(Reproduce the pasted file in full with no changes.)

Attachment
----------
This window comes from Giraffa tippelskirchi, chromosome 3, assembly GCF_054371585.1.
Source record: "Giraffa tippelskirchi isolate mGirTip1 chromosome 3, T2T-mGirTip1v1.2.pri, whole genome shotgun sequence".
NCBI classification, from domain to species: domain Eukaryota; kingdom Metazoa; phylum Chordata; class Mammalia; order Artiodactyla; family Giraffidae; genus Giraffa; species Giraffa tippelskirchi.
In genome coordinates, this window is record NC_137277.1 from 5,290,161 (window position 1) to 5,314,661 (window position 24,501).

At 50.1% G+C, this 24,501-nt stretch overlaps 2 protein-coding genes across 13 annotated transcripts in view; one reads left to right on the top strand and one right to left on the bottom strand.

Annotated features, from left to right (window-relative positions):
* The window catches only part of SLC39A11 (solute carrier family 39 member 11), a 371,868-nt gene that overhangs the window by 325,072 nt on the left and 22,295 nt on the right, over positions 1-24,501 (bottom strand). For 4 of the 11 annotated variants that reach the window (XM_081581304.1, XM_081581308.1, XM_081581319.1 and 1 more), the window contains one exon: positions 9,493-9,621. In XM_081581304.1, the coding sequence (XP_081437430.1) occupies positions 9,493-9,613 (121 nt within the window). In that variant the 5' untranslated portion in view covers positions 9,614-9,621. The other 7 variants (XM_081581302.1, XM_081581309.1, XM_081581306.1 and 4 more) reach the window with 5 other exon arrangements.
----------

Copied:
This window comes from Giraffa tippelskirchi, chromosome 3, assembly GCF_054371585.1.
Source record: "Giraffa tippelskirchi isolate mGirTip1 chromosome 3, T2T-mGirTip1v1.2.pri, whole genome shotgun sequence".
NCBI classification, from domain to species: domain Eukaryota; kingdom Metazoa; phylum Chordata; class Mammalia; order Artiodactyla; family Giraffidae; genus Giraffa; species Giraffa tippelskirchi.
In genome coordinates, this window is record NC_137277.1 from 5,290,161 (window position 1) to 5,314,661 (window position 24,501).

At 50.1% G+C, this 24,501-nt stretch overlaps 2 protein-coding genes across 13 annotated transcripts in view; one reads left to right on the top strand and one right to left on the bottom strand.

Annotated features, from left to right (window-relative positions):
* The window catches only part of SLC39A11 (solute carrier family 39 member 11), a 371,868-nt gene that overhangs the window by 325,072 nt on the left and 22,295 nt on the right, over positions 1-24,501 (bottom strand). For 4 of the 11 annotated variants that reach the window (XM_081581304.1, XM_081581308.1, XM_081581319.1 and 1 more), the window contains one exon: positions 9,493-9,621. In XM_081581304.1, the coding sequence (XP_081437430.1) occupies positions 9,493-9,613 (121 nt within the window). In that variant the 5' untranslated portion in view covers positions 9,614-9,621. The other 7 variants (XM_081581302.1, XM_081581309.1, XM_081581306.1 and 4 more) reach the window with 5 other exon arrangements.